1993 - Not Rated - 77 Mins.
|Director: Jeffrey Arsenault|
|Producer: Jeffrey Arsenault|
|Written By: Jeffrey Arsenault|
|Starring: John Leguizamo,
|Review by: James O'Ehley
It is 1985, the East Village, New York. But this isn’t the smug, self-confident America of Ronald Reagan. Nor is it Rudy Giuliani’s “Little Singapore” either where reaching for something in the inside of your jacket will get you shot more than 40 times by New York’s Finest.
No, this is instead a grimy Black & White New York that looks more the locales for David Lynch’s “Eraserhead” than anything we’ve ever seen before. Everybody wears black leather jackets and jeans and listens to music that seems . . . well, I dunno, not quite ‘Eighties, but still bad enough to be ‘Eighties music.
Jake (James Raftery) is a hunky vampire who picks up women in night clubs, takes them to his pads (a flat in an abandoned building – JUST WHAT WERE THEY THINKING?!) and, while having sex with them, kills them and drinks their blood. No post-coital cigarette here. Instead he chops up his victims afterwards and stuffs their remains into black rubbish bags. Or at least I think they’re black – the movie is after all shot in grainy Black & White.
One night he makes the mistake of killing the sister of one Angel (John Leguizamo), who doggedly begins scouring the neighbourhood for his missing sibling. A confrontation with Angel (insert your own “Buffy” crack here) is looming and to complicate matters, Jake falls for a performance artist whose act involves poetry about gruesome and violent rape fantasies.
It seems like a match made in, uhm, hell – but the ‘relationship’ is cramping Jake’s style. After all, not even avante garde performance artists will take kindly to life partners bringing home nubile young thangs to kill mid-coitus and dismember afterwards.
As far as zero-budget film-making goes, “Nite Owl” – made in 1993 - isn’t too bad. However, that doesn’t make it much good either. I found it as pretentious and shallow as Jake’s performance artist girlfriend. Much of the movie is aimed at shocking one; such as a radio broadcast at the beginning of the movie which recounts a roll call of atrocities – everything from school children being gang raped by fellow pupils to mutilations and murders. It sounds more like South Africa (which is one of the most violent and crime-ridden societies in the world along with Russia and Colombia) than placid First World America.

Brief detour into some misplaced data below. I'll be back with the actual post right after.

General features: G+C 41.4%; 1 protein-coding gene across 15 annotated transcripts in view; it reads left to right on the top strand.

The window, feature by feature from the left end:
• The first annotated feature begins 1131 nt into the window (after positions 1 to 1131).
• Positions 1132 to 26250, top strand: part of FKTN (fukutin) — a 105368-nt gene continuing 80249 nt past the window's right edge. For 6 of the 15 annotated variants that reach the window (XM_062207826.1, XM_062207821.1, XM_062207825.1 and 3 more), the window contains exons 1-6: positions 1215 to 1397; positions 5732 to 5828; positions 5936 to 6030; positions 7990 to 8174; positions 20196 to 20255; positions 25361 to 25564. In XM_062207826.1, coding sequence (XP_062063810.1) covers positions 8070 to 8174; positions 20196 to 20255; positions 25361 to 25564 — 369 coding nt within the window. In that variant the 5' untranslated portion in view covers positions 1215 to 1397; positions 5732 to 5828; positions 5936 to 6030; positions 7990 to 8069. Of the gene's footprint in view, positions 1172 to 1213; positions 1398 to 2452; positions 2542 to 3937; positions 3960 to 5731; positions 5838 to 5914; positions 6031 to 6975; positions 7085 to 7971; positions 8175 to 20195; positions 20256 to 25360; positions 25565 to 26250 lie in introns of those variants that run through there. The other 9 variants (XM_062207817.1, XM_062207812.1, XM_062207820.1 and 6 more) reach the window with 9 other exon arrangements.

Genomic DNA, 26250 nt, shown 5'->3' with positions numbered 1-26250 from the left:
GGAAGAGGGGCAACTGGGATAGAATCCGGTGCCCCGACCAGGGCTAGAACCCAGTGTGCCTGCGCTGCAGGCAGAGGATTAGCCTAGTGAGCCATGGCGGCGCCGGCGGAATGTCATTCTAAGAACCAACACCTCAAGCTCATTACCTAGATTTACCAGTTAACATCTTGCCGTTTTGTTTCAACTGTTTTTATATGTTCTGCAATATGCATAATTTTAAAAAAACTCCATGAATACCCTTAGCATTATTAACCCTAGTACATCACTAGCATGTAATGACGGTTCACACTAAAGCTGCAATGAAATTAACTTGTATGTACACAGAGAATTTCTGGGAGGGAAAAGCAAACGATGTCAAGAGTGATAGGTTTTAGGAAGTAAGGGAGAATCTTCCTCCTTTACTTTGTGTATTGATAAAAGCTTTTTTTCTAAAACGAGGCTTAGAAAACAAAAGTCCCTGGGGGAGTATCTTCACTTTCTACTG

Shocking the bourgeoisie is easy as even Kurt Cobain admitted – there must be something more insightful to art if it is to last and not merely float along on its reputation to outrage decent public taste of the day. “Nite Owl” (spelled “Night Owl” on the back of the DVD cover) is violent and disturbing, but as to what point?
Initially we are made to wonder whether our hunky vampire is actually that – or merely a disturbed young man. Later on, it is revealed that, well, Jake is really a vampire in the old-fashioned Count Dracula sense of the word after all. But what does that mean? That evil isn’t something that lurks in the hearts if all men, but that one can become evil after being bit by a vampire? That evil is tangible instead of abstract? This is all comic book metaphysics . . .
However, unlike most zero-budget films I have recently seen, “Nite Owl” sports some atmospheric and artsy Black & White photography (contemporary B&W always elevates one’s material me thinks), some decent acting and ambient soundtrack music. Its insights however are shallow and morbid. Some scenes – especially our vampire’s endless nightclubbing – could have been shortened. Some plot points also make no damned sense. However, disturbed Goth kids and angsty art house types (you know who you are) might be intrigued by “Nite Owl” . . .